Sous Vide

Take the plunge and let warm waters intensify every cookbook recipe youʼve ever aced. There is no other method of cooking that brings out the tenderness and flavor of fresh foods like when using sous vide equipment from Williams-Sonoma. If youʼve had a steak or duck breast cooked sous vide, then you know. If not, you should know just how melt-in-your-mouth exquisite your proteins can be. If you have no idea what sous vide cooking is, imagine a vacuum-sealed tenderloin filet soaking in a simmering container of circulating, moderately hot water. This action is accomplished by a tool like the Polyscience Sous Vide Professional Immersion Circulator thatʼs a sort of wand dipping into the bath to warm and recirculate the water. Itʼs a precision instrument that monitors and adjusts the temperature to keep the bath at your chosen cooking temperature. The wand or water canʼt remove any juices or grain from the beef as the low heat cooks the outer edges gently. The taste and bite of filet mignon cooked sous vide is like eating the purest, most pampered beef.

After you remove your tender filet from the pouch, you can sear the sides on a hot grill or griddle and add any seasoning or spices youʼd like to caramelize on the surface. The result is a gourmet filet done to order on the inside and finished with time-tested high heat on the outside. This is how sous vide is done, although not all foods will be finished on the grill.

You have your choice of immersion units including the Polyscience Professional Creative Series unit that clips onto a stockpot or basin of clean water. It can monitor temps to a 10th of a degree and has a large LCD screen to let you see the progress of your sous vide session. Have a clean, dedicated set of kitchen shears to open your sous vide pouches when the immersion tool is done and then finish your dish as desired. Tamales, fish, eggs and other proteins cook up moist and packed with flavor when thoroughly sealed and given the sous vide treatment.

The Sensaire Sous Vide Machine is another unit that works in a stockpot or bucket. It has a cylindrical shape and a bright blue display and also reads temperatures to 0.1 degrees Fahrenheit. Use it for cooking seafood like salmon and trout or try poaching the perfect egg. You can even use the sous vide machine to pasteurize some foods. Polyscience and Sensaire sous vide machines feature tough pumps that run on the quiet side, and theyʼre easy to maintain, calibrate and operate.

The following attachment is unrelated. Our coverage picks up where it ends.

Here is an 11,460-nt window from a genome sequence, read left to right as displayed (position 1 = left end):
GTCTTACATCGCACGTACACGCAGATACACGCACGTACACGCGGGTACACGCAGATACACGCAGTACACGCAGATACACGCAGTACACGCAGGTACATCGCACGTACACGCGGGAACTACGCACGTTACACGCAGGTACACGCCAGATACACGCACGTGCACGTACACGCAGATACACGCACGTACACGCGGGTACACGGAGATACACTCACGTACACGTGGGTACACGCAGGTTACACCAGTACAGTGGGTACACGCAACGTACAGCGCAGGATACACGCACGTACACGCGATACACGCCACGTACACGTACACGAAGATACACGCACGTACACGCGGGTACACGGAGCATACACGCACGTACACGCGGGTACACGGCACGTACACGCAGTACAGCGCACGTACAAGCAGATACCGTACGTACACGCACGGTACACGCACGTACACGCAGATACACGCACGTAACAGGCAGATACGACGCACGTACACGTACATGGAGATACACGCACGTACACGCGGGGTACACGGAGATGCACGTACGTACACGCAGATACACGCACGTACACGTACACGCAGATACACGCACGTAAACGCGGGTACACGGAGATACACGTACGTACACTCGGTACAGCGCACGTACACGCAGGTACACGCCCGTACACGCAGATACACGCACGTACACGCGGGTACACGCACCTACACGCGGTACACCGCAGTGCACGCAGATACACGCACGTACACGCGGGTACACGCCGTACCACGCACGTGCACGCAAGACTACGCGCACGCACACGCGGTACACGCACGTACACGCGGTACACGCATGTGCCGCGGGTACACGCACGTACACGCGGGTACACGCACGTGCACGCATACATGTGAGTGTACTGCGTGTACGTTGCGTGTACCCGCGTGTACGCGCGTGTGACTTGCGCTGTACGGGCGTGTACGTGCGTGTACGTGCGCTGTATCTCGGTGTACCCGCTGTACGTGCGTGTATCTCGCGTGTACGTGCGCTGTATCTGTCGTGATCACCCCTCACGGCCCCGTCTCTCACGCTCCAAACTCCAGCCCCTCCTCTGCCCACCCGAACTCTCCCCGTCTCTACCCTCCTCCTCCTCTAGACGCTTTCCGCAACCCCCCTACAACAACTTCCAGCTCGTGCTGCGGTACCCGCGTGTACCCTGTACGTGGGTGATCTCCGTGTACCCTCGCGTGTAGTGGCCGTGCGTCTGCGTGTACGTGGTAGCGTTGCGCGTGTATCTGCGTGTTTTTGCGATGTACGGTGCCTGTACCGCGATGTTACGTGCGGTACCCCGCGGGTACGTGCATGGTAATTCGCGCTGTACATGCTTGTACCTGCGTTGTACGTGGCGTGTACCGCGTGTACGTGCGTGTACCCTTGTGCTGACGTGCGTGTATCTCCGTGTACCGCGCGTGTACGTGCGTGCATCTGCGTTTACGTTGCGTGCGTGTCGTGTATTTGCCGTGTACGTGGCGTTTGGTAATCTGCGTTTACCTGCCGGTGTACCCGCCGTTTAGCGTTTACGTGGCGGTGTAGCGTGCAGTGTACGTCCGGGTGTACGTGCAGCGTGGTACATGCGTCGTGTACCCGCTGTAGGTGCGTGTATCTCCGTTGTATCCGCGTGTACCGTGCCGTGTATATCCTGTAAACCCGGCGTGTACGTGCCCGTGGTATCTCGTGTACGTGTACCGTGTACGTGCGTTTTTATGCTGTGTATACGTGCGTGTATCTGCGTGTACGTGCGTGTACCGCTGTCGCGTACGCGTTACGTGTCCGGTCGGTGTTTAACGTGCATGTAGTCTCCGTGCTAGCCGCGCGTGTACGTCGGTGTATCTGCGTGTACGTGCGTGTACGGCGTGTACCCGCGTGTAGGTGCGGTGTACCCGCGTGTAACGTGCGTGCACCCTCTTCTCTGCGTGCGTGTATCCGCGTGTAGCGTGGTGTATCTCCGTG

You donʼt have to have a vacuum sealer to cook sous vide, although the two words in French do mean ‟under vacuum.” The nice thing about a vacuum-sealed cooking pouch is the food safety aspect. Youʼll have to introduce your utensils into the bath from time to time. When placing and managing your food pouches you know when you poke your tongs around in the bath youʼre possibly introducing germs that can flourish in the warm water. A properly sealed steak or bunch of baby carrots wonʼt be contaminated by the water bath and the water bath wonʼt be contaminated by the meat or other food. The second great reason to use vacuum sealing is the way food juices intensify when they are forced to interact with each other in a small, sealed space. Sublime is one word for the essences of foods brought out by sous vide culinary technology.

Polyscience offers three different vacuum sealers from the modest 150 Series External Sealer to the 300 Series Unit used by professional chefs. The Caso VC300 Vacuum Sealer has a dry and moist function to protect more delicate food and an adjustable timed seal for marinated foods. Polyscience offers rolled and single-vacuum cooking bags and Caso offers a pair of vacuum bag rolls that you cut to length. If you want to create other foods including sides and legumes we offer other quality slow cookers including rice cookers and slow cookers.